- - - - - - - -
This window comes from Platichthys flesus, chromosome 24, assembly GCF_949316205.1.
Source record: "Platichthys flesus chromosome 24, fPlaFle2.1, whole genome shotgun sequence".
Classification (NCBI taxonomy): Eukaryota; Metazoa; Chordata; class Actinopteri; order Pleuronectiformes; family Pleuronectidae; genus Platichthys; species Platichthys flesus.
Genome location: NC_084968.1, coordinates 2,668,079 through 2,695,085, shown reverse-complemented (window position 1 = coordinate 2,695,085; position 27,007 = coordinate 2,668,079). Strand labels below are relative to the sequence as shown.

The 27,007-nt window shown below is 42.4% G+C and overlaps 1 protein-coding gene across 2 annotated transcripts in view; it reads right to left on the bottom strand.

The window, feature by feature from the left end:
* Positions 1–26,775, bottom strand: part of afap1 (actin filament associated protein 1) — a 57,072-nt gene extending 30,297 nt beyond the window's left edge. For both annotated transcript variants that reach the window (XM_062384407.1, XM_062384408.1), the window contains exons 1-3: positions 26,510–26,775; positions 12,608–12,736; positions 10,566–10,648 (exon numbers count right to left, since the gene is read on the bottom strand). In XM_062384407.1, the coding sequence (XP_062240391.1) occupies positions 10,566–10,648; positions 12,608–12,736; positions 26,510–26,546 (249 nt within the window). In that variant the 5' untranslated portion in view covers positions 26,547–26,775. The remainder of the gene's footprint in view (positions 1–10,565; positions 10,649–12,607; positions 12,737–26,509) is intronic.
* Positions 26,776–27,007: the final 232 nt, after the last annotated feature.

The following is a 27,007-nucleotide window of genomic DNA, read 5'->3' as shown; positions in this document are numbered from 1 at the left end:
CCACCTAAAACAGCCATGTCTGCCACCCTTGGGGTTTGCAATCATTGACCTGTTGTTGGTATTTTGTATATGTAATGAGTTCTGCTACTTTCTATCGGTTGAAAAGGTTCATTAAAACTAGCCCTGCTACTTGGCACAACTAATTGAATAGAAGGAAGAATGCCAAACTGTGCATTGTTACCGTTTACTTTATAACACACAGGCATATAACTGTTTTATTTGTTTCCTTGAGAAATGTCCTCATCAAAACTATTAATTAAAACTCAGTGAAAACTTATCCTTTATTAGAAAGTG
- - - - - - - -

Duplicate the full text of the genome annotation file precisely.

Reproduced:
This window comes from Platichthys flesus, chromosome 24, assembly GCF_949316205.1.
Source record: "Platichthys flesus chromosome 24, fPlaFle2.1, whole genome shotgun sequence".
Classification (NCBI taxonomy): Eukaryota; Metazoa; Chordata; class Actinopteri; order Pleuronectiformes; family Pleuronectidae; genus Platichthys; species Platichthys flesus.
Genome location: NC_084968.1, coordinates 2,668,079 through 2,695,085, shown reverse-complemented (window position 1 = coordinate 2,695,085; position 27,007 = coordinate 2,668,079). Strand labels below are relative to the sequence as shown.

The 27,007-nt window shown below is 42.4% G+C and overlaps 1 protein-coding gene across 2 annotated transcripts in view; it reads right to left on the bottom strand.

The window, feature by feature from the left end:
* Positions 1–26,775, bottom strand: part of afap1 (actin filament associated protein 1) — a 57,072-nt gene extending 30,297 nt beyond the window's left edge. For both annotated transcript variants that reach the window (XM_062384407.1, XM_062384408.1), the window contains exons 1-3: positions 26,510–26,775; positions 12,608–12,736; positions 10,566–10,648 (exon numbers count right to left, since the gene is read on the bottom strand). In XM_062384407.1, the coding sequence (XP_062240391.1) occupies positions 10,566–10,648; positions 12,608–12,736; positions 26,510–26,546 (249 nt within the window). In that variant the 5' untranslated portion in view covers positions 26,547–26,775. The remainder of the gene's footprint in view (positions 1–10,565; positions 10,649–12,607; positions 12,737–26,509) is intronic.
* Positions 26,776–27,007: the final 232 nt, after the last annotated feature.

The following is a 27,007-nucleotide window of genomic DNA, read 5'->3' as shown; positions in this document are numbered from 1 at the left end:
CCACCTAAAACAGCCATGTCTGCCACCCTTGGGGTTTGCAATCATTGACCTGTTGTTGGTATTTTGTATATGTAATGAGTTCTGCTACTTTCTATCGGTTGAAAAGGTTCATTAAAACTAGCCCTGCTACTTGGCACAACTAATTGAATAGAAGGAAGAATGCCAAACTGTGCATTGTTACCGTTTACTTTATAACACACAGGCATATAACTGTTTTATTTGTTTCCTTGAGAAATGTCCTCATCAAAACTATTAATTAAAACTCAGTGAAAACTTATCCTTTATTAGAAAGTG